“This Place is Magical”

One of my favorite parts about my Counseling Internship at The WARM Place this past year was giving new families a tour of “our house.”

Families enter our front door feeling downcast, sad, and alone, and it is in that moment, that they receive their first TASTE of WARM Place hospitality. We offer them coffee, water, a peaceful setting, and our counselor’s full attention.

We ask them about the person who died in their family. How did that person die? When? What has changed in the family since then?

We want to LISTEN to them. HEAR their story. VALIDATE their grief. An enormous change has taken place, and they are struggling to process it.

Then, we give them a tour. The kids are always excited to explore “this big house.” Many ask with amazement, “Do you get to LIVE here?”

They SEE our entryway filled with quilt pieces. Each piece was made by a child in memory of a person who died in his or her family: a mother, a father, a brother, a sister, a friend, a grandparent. Each piece tells a unique story of grief and healing.

They HEAR that we have helped more than 30,000 children since we opened nearly 26 years ago, and that 1 out of 7 children experiences a family death before the age of 20. Their eyes fill with hope, now knowing that THEY ARE NOT ALONE. They are not the first to go down this path of grief. Others have gone down this road before them, and The WARM Place exists to help them in their journey.

They FEEL cared for when they find out that so many generous individuals, churches, businesses, and organizations have given money and time to make this place possible. Our community is caring for them in the midst of their grief. These are people whom they have never met, and probably never will meet. Strangers are making it possible for them to find hope in the midst of this journey.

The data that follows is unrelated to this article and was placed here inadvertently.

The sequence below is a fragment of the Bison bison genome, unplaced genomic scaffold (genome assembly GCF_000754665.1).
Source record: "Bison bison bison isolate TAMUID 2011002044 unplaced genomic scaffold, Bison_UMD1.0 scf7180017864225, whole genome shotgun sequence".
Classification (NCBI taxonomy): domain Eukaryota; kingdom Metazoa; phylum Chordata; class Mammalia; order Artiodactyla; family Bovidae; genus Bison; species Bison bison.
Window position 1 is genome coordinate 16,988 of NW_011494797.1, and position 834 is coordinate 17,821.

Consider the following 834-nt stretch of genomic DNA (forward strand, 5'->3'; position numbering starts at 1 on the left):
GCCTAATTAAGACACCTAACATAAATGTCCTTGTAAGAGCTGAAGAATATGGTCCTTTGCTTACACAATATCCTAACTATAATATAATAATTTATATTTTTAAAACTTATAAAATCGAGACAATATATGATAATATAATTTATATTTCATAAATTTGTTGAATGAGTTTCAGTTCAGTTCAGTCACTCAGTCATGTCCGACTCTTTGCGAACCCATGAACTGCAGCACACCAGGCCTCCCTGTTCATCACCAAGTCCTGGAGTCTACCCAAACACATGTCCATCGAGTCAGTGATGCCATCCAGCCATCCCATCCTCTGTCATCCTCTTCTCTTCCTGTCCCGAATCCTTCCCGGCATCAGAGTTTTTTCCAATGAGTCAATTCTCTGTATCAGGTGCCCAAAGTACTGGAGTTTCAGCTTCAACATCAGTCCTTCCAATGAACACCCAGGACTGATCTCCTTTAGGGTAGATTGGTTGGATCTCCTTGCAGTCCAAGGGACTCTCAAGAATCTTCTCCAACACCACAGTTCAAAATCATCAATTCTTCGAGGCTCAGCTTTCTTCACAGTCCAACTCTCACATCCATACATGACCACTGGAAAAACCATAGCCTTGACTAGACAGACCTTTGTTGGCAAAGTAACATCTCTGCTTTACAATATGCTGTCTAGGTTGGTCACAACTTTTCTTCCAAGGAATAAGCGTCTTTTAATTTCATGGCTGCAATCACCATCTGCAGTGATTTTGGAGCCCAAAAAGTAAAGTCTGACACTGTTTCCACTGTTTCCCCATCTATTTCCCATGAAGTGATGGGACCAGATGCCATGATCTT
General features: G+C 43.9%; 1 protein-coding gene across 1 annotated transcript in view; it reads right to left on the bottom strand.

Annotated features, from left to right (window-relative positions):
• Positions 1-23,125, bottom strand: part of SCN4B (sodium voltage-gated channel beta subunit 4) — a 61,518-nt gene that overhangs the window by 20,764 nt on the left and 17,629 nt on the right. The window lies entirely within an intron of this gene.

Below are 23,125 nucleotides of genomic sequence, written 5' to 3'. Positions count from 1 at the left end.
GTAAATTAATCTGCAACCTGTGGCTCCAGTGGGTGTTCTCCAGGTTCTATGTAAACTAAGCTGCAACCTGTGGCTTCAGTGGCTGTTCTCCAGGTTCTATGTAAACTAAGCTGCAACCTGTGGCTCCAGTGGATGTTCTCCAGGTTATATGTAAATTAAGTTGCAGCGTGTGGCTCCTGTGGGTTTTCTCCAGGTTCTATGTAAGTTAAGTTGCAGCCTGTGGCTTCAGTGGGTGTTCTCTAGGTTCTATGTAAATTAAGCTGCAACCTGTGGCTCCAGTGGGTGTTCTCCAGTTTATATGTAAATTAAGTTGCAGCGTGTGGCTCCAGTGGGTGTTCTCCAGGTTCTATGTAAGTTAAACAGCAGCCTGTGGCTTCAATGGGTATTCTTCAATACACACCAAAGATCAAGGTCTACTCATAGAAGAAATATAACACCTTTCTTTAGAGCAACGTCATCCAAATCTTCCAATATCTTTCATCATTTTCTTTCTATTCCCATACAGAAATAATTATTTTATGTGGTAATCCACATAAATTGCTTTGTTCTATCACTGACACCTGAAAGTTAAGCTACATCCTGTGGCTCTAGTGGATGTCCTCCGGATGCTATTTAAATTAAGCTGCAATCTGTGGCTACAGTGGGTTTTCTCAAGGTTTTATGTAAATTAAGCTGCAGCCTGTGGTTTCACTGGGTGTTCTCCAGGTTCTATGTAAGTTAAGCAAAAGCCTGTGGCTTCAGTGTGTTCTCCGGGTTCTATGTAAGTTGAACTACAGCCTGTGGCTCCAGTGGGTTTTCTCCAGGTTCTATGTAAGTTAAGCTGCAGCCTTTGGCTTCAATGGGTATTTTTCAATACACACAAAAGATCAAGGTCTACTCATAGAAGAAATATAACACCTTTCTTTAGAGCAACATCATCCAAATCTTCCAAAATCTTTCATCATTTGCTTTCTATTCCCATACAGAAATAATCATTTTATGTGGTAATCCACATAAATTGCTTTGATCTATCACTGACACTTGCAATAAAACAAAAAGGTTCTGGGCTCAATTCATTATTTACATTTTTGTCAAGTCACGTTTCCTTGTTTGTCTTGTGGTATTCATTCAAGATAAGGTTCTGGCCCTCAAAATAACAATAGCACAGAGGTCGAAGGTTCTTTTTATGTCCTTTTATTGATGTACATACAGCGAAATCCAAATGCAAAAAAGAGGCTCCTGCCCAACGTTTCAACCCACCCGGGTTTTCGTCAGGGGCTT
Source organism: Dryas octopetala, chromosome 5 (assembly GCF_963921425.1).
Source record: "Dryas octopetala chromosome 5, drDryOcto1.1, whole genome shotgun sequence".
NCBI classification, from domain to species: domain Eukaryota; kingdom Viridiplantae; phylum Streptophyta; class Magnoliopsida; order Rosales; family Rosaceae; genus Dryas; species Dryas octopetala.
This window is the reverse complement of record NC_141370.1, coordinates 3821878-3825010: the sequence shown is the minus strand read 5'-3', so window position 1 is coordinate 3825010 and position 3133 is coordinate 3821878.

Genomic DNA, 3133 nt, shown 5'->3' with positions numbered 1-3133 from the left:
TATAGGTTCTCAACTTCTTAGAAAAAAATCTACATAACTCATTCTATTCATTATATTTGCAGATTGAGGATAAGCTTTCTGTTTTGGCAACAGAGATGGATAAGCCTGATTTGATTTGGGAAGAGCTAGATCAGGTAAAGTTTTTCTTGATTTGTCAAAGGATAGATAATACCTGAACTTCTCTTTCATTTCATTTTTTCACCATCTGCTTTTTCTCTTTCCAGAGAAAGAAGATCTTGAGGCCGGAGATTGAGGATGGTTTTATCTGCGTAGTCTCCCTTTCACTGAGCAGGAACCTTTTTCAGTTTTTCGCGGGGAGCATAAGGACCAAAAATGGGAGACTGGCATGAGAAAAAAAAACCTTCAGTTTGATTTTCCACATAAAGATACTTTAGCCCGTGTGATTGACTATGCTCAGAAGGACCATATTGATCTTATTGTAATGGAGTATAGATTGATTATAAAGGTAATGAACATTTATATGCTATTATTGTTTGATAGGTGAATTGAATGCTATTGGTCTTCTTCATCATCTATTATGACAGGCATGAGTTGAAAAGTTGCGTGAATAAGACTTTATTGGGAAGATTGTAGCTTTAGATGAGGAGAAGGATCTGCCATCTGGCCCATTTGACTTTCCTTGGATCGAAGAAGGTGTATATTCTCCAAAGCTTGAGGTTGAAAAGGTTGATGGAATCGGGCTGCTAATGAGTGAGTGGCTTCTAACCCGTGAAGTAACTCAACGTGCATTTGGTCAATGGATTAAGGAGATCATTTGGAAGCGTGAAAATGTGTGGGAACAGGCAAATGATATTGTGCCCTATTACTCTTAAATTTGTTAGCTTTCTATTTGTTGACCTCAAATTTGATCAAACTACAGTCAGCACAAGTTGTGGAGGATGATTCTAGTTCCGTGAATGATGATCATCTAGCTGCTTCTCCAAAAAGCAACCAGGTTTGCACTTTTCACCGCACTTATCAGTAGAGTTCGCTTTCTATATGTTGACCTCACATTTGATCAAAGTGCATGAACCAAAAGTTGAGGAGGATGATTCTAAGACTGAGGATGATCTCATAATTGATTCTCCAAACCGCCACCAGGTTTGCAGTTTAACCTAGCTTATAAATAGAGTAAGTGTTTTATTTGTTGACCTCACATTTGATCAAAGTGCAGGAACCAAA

They SMELL the cake baking in our newly remodeled kitchen for the monthly birthday celebration to be held that night in group. They learn that not everything we do here is sad. We CELEBRATE, too. We remember the good things, we help one another embrace the present and the future, while mourning the past.

They EXPLORE the children’s group rooms, filled with toys, art supplies, stuffed animals, and murals on the wall. They see a space prepared just for them, and they feel loved.

They enter the Emotion Commotion Room where a punching bag hangs from the ceiling and padding lines the walls. They are told it’s okay to be angry, but we need a safe place to deal with this anger so we don’t take it out on others. They LEARN it’s okay to express their emotions in a healthy way.

As they walk through the remodeled kitchen filled with tables and chairs, they FEEL INVITED into a community that will not only eat together, but experience LIFE together in the midst of loss.

They RUN through our beautifully manicured backyard and see frisbees, soccer balls, a basketball goal, and space to explore. They get excited to meet other kids who have also experienced a death loss.

As we return to the living room at the end of the tour, I always ask the families if anyone has any questions.image3

Once, the youngest child in a large family replied, “I don’t have a question, but I do have a statement.”
“Please share it, ” I said tentatively, unsure of what his response might be. He had been the most resistant and angry at the beginning of our tour.
“This place is magical,” he stated, with eyes now full of new hope.
“You’re right,” I agreed with a smile. “It is magical.”

-Mary Kathryn Nader, Guest Blogger and WARM Place Monitor



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